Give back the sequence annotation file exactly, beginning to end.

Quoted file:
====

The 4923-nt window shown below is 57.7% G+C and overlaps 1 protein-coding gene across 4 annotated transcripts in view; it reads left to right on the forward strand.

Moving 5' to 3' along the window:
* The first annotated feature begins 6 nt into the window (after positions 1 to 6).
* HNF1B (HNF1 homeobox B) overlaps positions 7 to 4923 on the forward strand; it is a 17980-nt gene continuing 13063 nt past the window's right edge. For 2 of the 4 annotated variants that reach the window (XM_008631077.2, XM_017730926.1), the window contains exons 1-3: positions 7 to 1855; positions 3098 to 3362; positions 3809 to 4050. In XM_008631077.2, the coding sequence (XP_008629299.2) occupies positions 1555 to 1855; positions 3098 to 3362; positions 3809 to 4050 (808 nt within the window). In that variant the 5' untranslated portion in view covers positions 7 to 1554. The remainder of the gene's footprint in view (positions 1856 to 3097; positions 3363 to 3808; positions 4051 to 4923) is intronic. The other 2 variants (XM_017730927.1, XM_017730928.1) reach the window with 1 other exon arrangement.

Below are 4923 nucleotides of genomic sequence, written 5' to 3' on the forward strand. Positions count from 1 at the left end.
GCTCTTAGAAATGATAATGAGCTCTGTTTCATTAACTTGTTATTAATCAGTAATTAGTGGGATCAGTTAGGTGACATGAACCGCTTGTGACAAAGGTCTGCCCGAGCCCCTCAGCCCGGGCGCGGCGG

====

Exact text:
The 4923-nt window shown below is 57.7% G+C and overlaps 1 protein-coding gene across 4 annotated transcripts in view; it reads left to right on the forward strand.

Moving 5' to 3' along the window:
* The first annotated feature begins 6 nt into the window (after positions 1 to 6).
* HNF1B (HNF1 homeobox B) overlaps positions 7 to 4923 on the forward strand; it is a 17980-nt gene continuing 13063 nt past the window's right edge. For 2 of the 4 annotated variants that reach the window (XM_008631077.2, XM_017730926.1), the window contains exons 1-3: positions 7 to 1855; positions 3098 to 3362; positions 3809 to 4050. In XM_008631077.2, the coding sequence (XP_008629299.2) occupies positions 1555 to 1855; positions 3098 to 3362; positions 3809 to 4050 (808 nt within the window). In that variant the 5' untranslated portion in view covers positions 7 to 1554. The remainder of the gene's footprint in view (positions 1856 to 3097; positions 3363 to 3808; positions 4051 to 4923) is intronic. The other 2 variants (XM_017730927.1, XM_017730928.1) reach the window with 1 other exon arrangement.

Below are 4923 nucleotides of genomic sequence, written 5' to 3' on the forward strand. Positions count from 1 at the left end.
GCTCTTAGAAATGATAATGAGCTCTGTTTCATTAACTTGTTATTAATCAGTAATTAGTGGGATCAGTTAGGTGACATGAACCGCTTGTGACAAAGGTCTGCCCGAGCCCCTCAGCCCGGGCGCGGCGG